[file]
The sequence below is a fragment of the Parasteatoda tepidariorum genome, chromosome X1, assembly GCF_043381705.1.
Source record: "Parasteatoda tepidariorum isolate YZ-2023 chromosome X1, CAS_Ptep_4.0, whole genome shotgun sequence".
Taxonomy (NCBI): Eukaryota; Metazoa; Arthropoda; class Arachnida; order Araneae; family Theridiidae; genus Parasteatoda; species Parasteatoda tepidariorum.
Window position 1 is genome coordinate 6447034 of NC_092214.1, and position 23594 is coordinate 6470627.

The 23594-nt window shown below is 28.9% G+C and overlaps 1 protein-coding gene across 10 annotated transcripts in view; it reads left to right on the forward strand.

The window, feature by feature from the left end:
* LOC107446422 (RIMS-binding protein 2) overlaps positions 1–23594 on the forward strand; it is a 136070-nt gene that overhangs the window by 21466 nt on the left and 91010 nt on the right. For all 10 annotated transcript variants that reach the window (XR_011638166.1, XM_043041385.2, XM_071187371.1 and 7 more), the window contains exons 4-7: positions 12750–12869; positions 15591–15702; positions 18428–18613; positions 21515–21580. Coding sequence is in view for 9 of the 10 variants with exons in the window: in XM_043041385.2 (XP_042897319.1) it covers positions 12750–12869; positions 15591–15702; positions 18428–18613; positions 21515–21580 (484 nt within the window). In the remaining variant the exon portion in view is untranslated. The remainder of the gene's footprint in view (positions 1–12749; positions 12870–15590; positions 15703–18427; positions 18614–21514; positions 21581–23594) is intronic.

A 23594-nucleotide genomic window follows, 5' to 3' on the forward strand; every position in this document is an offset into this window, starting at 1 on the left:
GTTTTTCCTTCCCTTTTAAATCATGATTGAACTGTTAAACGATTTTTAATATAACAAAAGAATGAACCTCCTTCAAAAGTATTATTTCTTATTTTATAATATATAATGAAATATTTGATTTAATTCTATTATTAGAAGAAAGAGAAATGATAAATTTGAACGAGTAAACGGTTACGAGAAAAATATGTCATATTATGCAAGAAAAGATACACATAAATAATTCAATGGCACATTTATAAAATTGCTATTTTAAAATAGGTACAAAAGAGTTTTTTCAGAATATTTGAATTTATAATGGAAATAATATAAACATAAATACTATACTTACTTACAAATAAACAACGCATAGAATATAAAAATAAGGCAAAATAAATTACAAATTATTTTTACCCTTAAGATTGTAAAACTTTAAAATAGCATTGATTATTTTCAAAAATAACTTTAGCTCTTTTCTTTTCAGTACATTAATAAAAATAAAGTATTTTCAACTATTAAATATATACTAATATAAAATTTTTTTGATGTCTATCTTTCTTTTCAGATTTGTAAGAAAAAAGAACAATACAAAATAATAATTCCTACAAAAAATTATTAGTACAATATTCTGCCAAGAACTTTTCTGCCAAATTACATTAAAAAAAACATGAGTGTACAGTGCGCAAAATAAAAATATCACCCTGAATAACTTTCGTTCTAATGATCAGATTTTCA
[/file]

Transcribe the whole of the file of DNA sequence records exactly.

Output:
The sequence below is a fragment of the Parasteatoda tepidariorum genome, chromosome X1, assembly GCF_043381705.1.
Source record: "Parasteatoda tepidariorum isolate YZ-2023 chromosome X1, CAS_Ptep_4.0, whole genome shotgun sequence".
Taxonomy (NCBI): Eukaryota; Metazoa; Arthropoda; class Arachnida; order Araneae; family Theridiidae; genus Parasteatoda; species Parasteatoda tepidariorum.
Window position 1 is genome coordinate 6447034 of NC_092214.1, and position 23594 is coordinate 6470627.

The 23594-nt window shown below is 28.9% G+C and overlaps 1 protein-coding gene across 10 annotated transcripts in view; it reads left to right on the forward strand.

The window, feature by feature from the left end:
* LOC107446422 (RIMS-binding protein 2) overlaps positions 1–23594 on the forward strand; it is a 136070-nt gene that overhangs the window by 21466 nt on the left and 91010 nt on the right. For all 10 annotated transcript variants that reach the window (XR_011638166.1, XM_043041385.2, XM_071187371.1 and 7 more), the window contains exons 4-7: positions 12750–12869; positions 15591–15702; positions 18428–18613; positions 21515–21580. Coding sequence is in view for 9 of the 10 variants with exons in the window: in XM_043041385.2 (XP_042897319.1) it covers positions 12750–12869; positions 15591–15702; positions 18428–18613; positions 21515–21580 (484 nt within the window). In the remaining variant the exon portion in view is untranslated. The remainder of the gene's footprint in view (positions 1–12749; positions 12870–15590; positions 15703–18427; positions 18614–21514; positions 21581–23594) is intronic.

A 23594-nucleotide genomic window follows, 5' to 3' on the forward strand; every position in this document is an offset into this window, starting at 1 on the left:
GTTTTTCCTTCCCTTTTAAATCATGATTGAACTGTTAAACGATTTTTAATATAACAAAAGAATGAACCTCCTTCAAAAGTATTATTTCTTATTTTATAATATATAATGAAATATTTGATTTAATTCTATTATTAGAAGAAAGAGAAATGATAAATTTGAACGAGTAAACGGTTACGAGAAAAATATGTCATATTATGCAAGAAAAGATACACATAAATAATTCAATGGCACATTTATAAAATTGCTATTTTAAAATAGGTACAAAAGAGTTTTTTCAGAATATTTGAATTTATAATGGAAATAATATAAACATAAATACTATACTTACTTACAAATAAACAACGCATAGAATATAAAAATAAGGCAAAATAAATTACAAATTATTTTTACCCTTAAGATTGTAAAACTTTAAAATAGCATTGATTATTTTCAAAAATAACTTTAGCTCTTTTCTTTTCAGTACATTAATAAAAATAAAGTATTTTCAACTATTAAATATATACTAATATAAAATTTTTTTGATGTCTATCTTTCTTTTCAGATTTGTAAGAAAAAAGAACAATACAAAATAATAATTCCTACAAAAAATTATTAGTACAATATTCTGCCAAGAACTTTTCTGCCAAATTACATTAAAAAAAACATGAGTGTACAGTGCGCAAAATAAAAATATCACCCTGAATAACTTTCGTTCTAATGATCAGATTTTCA